LIVE: Fall Out Boy @ Islington Assembly Hall, London [14/01/15]

By Ben Tipple

I just witnessed Patrick Stump faux-rapping. Those are the thoughts commanding my mind as I leave through the understated Islington Assembly Hall foyer following tonight’s ridiculously intimate Fall Out Boy album launch show. No, Stump isn’t channelling his inner hip-hop persona – one which I assume he does unleash at parties – he is delivering the frustratingly enjoyable bridge from the new album’s title-track, ‘American Beauty / American Psycho’.

It appears in the latter half of their hit-laden set – one which includes obligatory appearances of heavy-hitters ‘Sugar, We’re Going Down’, ‘Dance, Dance’, and ‘This Ain’t A Scene, It’s an Arms Race’ in-amongst a smattering of new material (I never noticed quite how many Fall Out Boy songs have commas in their titles until this very moment). Largely, it’s a set that relies on the quality of the tracks and the delivery. If Fall Out Boy had any stops to pull out, pull them out they shall not. No smoke machines. No strobe lights. No dancing monkeys dressed in leotards.

Instead, frontman Stump owns the stage. Evolving over the years from the superficially introverted source of these distinctive vocals, Patrick Stump is now a king of the stage. From the moment he confidently walks towards the crowd under dimmed lights, they are with him all the way. He isn’t the band’s spokesperson – that honour is left to the ever-extroverted Pete Wentz – yet he is their leader. As he climbs onto the monitors, microphone stand in hand, this is his time.

The occasional missed drum beat in ‘Sugar, We’re Going Down’, or the completely silent acoustic guitar for the first bars of ‘Young Volcanoes’ can easily be forgiven as their back-catalogue literally (and I mean literally) moves the floor. Seemingly resting on water, the venue feels every single motion initiated by the frantic moments in the likes of set opener ‘The Phoenix’ and the singular appearance from ‘Folie à Deux’, ‘I Don’t Care’. In the midst of this, the brand new material demonstrates its unmistakably clubbier vibe than that of old.

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It’s perhaps not surprising that material from ‘From Under The Cork Tree’ and ‘Take This To Your Grave’ sounds the least impressive live. Wentz even refrains from his odd spoken-word poetry inspired monologues as ‘Grand Theft Autumn’ and ‘Saturday’ loom – perhaps a sign of their nonchalant attitude towards the tracks, or conversely their willingness to let the tracks do the talking. There is a chance that stand-in guitarist Josh Newton (formerly of Every Time I Die fame) is more versed on newer material, with Joe Trohman unfortunately unable to play due to a recent family bereavement. Regardless, for tonight’s crowd, these are the moments worth writing home about. Voices camouflage Stump’s as they exuberantly enquire, just where is that boy tonight?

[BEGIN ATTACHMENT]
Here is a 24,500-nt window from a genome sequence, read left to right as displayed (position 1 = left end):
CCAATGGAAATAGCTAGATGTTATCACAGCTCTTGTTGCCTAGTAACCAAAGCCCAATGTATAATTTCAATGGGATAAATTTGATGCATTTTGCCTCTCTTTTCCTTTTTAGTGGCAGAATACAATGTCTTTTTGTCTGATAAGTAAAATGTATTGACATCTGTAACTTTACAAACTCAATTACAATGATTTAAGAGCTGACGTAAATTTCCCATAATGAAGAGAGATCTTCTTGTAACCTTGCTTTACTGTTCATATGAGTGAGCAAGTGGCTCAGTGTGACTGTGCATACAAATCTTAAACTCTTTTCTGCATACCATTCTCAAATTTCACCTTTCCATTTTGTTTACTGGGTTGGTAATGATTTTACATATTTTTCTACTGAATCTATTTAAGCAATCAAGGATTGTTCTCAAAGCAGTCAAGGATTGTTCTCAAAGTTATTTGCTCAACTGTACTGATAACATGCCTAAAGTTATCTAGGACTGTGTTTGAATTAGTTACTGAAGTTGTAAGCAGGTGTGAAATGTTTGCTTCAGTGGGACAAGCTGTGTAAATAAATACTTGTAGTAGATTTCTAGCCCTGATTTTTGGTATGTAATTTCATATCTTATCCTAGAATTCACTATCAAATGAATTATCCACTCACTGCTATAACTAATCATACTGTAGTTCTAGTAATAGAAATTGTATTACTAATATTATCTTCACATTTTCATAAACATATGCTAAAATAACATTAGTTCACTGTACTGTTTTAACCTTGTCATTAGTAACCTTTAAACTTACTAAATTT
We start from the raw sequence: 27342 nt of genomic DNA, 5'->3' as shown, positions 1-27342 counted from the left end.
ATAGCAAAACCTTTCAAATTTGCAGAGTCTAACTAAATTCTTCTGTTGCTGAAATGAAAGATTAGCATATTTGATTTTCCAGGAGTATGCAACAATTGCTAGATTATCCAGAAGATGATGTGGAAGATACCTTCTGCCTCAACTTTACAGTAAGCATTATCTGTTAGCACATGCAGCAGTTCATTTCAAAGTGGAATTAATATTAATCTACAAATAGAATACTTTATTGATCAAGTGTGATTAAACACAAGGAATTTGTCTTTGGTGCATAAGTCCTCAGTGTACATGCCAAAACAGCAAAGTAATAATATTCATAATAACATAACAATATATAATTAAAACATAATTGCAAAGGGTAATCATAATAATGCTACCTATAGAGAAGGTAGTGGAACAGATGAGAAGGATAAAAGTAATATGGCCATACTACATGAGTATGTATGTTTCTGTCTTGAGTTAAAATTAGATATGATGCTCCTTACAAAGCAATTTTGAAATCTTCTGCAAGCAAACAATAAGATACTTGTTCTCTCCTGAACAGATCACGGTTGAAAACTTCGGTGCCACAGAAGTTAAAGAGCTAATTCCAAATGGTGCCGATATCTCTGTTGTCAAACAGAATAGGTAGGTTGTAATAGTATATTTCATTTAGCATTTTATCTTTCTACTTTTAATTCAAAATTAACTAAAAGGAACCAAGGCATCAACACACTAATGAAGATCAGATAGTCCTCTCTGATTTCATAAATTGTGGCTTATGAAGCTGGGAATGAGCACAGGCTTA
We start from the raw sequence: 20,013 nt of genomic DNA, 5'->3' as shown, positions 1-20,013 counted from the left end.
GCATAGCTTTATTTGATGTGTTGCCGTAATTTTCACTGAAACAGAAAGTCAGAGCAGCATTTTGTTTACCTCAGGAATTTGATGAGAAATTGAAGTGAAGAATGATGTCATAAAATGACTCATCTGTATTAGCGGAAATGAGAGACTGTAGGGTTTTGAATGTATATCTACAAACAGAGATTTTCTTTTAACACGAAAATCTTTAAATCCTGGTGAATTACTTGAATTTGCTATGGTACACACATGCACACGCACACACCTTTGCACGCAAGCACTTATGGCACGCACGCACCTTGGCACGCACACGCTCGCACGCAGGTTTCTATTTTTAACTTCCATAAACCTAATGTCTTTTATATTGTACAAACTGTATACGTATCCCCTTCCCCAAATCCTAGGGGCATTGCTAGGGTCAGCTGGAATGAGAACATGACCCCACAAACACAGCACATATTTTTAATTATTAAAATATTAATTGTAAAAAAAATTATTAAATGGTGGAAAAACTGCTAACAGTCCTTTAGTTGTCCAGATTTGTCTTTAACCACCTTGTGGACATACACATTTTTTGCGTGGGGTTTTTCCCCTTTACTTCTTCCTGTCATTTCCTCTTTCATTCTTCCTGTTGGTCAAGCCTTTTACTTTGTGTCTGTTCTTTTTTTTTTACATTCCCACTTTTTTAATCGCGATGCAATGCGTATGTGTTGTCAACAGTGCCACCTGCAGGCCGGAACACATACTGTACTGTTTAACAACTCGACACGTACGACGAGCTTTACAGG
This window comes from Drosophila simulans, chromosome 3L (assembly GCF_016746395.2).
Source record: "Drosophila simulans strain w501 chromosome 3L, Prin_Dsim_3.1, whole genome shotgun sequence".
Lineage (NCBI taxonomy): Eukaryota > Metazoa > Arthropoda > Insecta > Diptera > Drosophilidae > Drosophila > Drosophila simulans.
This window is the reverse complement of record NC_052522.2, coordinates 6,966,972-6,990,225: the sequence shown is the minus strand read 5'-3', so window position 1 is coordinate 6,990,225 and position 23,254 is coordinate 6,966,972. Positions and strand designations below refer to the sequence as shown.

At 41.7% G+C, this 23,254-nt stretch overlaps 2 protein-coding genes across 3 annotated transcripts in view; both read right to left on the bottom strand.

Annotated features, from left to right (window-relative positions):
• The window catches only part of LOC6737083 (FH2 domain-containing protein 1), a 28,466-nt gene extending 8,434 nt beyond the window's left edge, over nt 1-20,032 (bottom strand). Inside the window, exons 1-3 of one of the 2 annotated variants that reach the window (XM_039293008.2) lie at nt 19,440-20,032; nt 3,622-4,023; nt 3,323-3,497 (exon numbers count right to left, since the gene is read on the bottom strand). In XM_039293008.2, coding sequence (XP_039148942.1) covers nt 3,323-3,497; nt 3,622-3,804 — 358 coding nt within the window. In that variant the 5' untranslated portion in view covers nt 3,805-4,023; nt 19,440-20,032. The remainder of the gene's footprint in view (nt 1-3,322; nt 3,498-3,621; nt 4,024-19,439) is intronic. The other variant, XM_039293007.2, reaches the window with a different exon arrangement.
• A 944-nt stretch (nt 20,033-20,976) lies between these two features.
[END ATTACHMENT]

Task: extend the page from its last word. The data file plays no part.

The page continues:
The change in musical style and delivery is never more evident than the switch from ‘American Beauty / American Psycho’ to ‘Grand Theft Autumn’. Fall Out Boy have never been ones to shy away from their pop influences, yet these are incredibly prominent on tracks from their new record. Air-grabs are encouraged by the melodramatic, yet equally mesmerising, ‘The Kids Aren’t Alright’. The tracks’ ebb and flow is mirrored in the crowd.

There are those in their early twenties donning plaid shirts. There are groups of friends, couples, in their thirties… forties… watching intently from the back of tonight’s venue or involved in the midst of the crowd. A mosh pit full of sweaty teenagers dominates the centre of the room, and there’s even an impressive array of jet black emo fringes. Each has their own Fall Out Boy era to enjoy. Each has their own Fall Out Boy experience.

Fall Out Boy may have developed, even evolved, but tonight showcases their consistent core – their lively and infectious melodies have kept them going for well over a decade with little sign of slowing down. With each incarnation they have welcomed more into their throng, loosing little along the way. Yes, Patrick Stump may be faux-rapping, but right here – right now – the crowd are hanging on every word.

(Photo courtesy of Fall Out Boy)